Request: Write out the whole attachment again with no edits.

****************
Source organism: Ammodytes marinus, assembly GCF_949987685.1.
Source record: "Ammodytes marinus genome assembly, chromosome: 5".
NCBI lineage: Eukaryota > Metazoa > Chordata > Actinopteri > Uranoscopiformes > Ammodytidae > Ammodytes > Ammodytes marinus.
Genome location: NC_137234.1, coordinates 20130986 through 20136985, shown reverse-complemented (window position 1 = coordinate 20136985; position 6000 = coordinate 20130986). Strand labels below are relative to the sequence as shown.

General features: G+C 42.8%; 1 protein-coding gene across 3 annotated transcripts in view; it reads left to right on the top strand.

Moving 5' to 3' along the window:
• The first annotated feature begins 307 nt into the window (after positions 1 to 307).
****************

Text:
Source organism: Ammodytes marinus, assembly GCF_949987685.1.
Source record: "Ammodytes marinus genome assembly, chromosome: 5".
NCBI lineage: Eukaryota > Metazoa > Chordata > Actinopteri > Uranoscopiformes > Ammodytidae > Ammodytes > Ammodytes marinus.
Genome location: NC_137234.1, coordinates 20130986 through 20136985, shown reverse-complemented (window position 1 = coordinate 20136985; position 6000 = coordinate 20130986). Strand labels below are relative to the sequence as shown.

General features: G+C 42.8%; 1 protein-coding gene across 3 annotated transcripts in view; it reads left to right on the top strand.

Moving 5' to 3' along the window:
• The first annotated feature begins 307 nt into the window (after positions 1 to 307).